Inside the Go CPU profiler

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Original text: Inside the Go CPU profiler , by Sümer Cip. I’m guessing Felix Geisendörfer will comment, and sure enough.

Go is one of those languages ​​that comes with its own profiler. Its runtime includes a powerful variety of profilers in their own right. Other languages, such as Ruby, Python, and Node.js, also include profilers or some API for writing profilers, but they provide limited profiler functionality compared to Go’s out-of-the-box profiler. If you want to learn more about these observable tools provided by Go, I highly recommend reading The Busy Developer’s Guide to Go Profiling, Tracing and Observability by Felix Geisendörfer.

As a curious engineer who loves to dig into how things work under the hood, I’ve always wanted to learn how the Go CPU profiler works under the hood. This article is the result of that exploration. Whenever I read Go runtime code, I always learn something new, and this time was no exception.

basic knowledge

There are currently two types of profilers on the market:

  • tracing : Measure when predefined events occur. For example, function is called, function exits, etc.
  • Sampling : Take measurements at regular intervals.

Go CPU profiler is a sampling profiler. Of course, Go also has an execution tracer, which is a tracing profiler that tracks certain events, such as request locks, GC-related events, and so on.

The sampling profiler usually consists of two basic parts:

  • Sampler: The callback is called periodically, and usually analyzes the data to collect stack traces. Different profilers use different strategies to trigger callbacks.
  • Data collection: This is where the profiler collects its data: it may consume memory or call counts, basically some metrics associated with stack traces.

Small survey on how other profilers work

Linux perf uses PMU (Performance Monitor Unit) counters for sampling. You can instruct the PMU to generate an interrupt after some event occurs N times, for example, every 1000 CPU clock cycles.
A detailed article by Denis Bakhvalov explains how tools like perf and VTune use PMU counters to achieve this. Once the data collection callback function is triggered periodically, all that’s left is to collect stack traces and aggregate them properly. For completeness, Linux perf uses perf_event_open(PERF_SAMPLE_STACK_USER,…) to collect stack information. Captured stack traces are written to user space via mmap ring buffers.

pyspy and rbspy are well-known sampling profilers for Python and Ruby. They all run as external processes and periodically read the target application memory to capture stack traces of running threads. In Linux, they use the process_vm_readv method to collect data, if I remember correctly, this API pauses the target application for a few milliseconds during a memory read. They then trace pointers in the memory they read to find the currently running thread structure and stack trace information. As one might guess, this is an error-prone and complicated approach, but it works very well. If I recall correctly, pyflame uses a similar approach.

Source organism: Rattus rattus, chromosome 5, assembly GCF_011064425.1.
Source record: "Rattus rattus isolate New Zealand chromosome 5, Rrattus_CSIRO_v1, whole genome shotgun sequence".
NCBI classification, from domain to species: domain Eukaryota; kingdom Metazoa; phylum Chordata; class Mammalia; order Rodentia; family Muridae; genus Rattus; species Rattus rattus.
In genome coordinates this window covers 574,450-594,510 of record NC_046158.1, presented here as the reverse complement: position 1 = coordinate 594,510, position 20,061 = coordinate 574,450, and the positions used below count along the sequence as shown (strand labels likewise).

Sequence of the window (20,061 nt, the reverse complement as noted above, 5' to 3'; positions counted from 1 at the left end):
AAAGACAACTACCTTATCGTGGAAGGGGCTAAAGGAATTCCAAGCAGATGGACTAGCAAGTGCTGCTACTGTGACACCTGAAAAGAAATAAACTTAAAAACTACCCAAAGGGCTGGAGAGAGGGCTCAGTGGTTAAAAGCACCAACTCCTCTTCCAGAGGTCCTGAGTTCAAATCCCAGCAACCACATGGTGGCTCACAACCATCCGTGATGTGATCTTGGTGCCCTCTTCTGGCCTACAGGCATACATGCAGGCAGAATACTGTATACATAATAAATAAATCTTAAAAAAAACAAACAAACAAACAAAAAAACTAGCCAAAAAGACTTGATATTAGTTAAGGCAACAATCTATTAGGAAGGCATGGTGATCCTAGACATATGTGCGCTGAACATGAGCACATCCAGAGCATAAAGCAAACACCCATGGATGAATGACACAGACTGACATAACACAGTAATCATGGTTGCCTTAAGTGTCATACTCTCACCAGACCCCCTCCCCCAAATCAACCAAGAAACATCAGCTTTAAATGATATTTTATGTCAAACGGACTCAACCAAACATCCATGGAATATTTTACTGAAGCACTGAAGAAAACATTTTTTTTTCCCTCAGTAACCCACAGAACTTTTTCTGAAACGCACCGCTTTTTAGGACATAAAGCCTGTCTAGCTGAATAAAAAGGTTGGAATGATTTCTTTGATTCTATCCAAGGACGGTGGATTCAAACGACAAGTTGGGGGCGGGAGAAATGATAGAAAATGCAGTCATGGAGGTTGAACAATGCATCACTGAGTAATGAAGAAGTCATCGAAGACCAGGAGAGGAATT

Recent profilers such as Parca (and several others) use eBPF . eBPF is a state-of-the-art technology that allows user-space code to run within a kernel VM. This is an excellent technique used in many areas such as security, networking, and observability. I highly recommend reading some information about eBPF, it’s a very large topic and well beyond the scope of this post.

How can I trigger the profiler periodically?

Go CPU profiler is a sampling profiler. In Linux, the Go runtime uses setitimer/timer_create/timer_settime to set the SIGPROF signal handler. This processor fires at the periodic interval set by runtime.SetCPUProfileRate , which by default is 100Mz (10ms). By the way, prior to Go 1.18, there were some serious issues with the Go CPU profiler’s sampler, details of which you can see here . If we remember correctly, the settimer API is the recommended way in Linux to trigger time-based signals per thread: technically, it works just like you’d expect a process signal handling mechanism. But it is not a good mechanism for multi-core analysis.

Let’s see how to manually enable the Go CPU profiler:


f, err := os.Create( “profile.pb.gz” )
if err != nil {
if err := pprof.StartCPUProfile(f); err != nil {
defer pprof.StopCPUProfile()

Once pprof.StartCPUProfile is called, the Go runtime can generate the SIGPROF signal at the specified interval. The Linux kernel sends the SIGPROF signal to one of the running threads in the application. Since Go uses non-blocking I/O, goroutines waiting for I/O will not be counted as running goroutines, and the Go CPU profiler will not capture the data of such goroutines. BTW: This is the basic reason for implementing fgprof . fgprof uses runtime.GoroutineProfile to get on-CPU and off-CPU data.

A picture is worth a thousand words; below is how Go runtime handles SIGPROF signal:

A picture is worth a thousand words. Here’s how the Go runtime handles the SIGPROF signal:

How does the profiler collect data?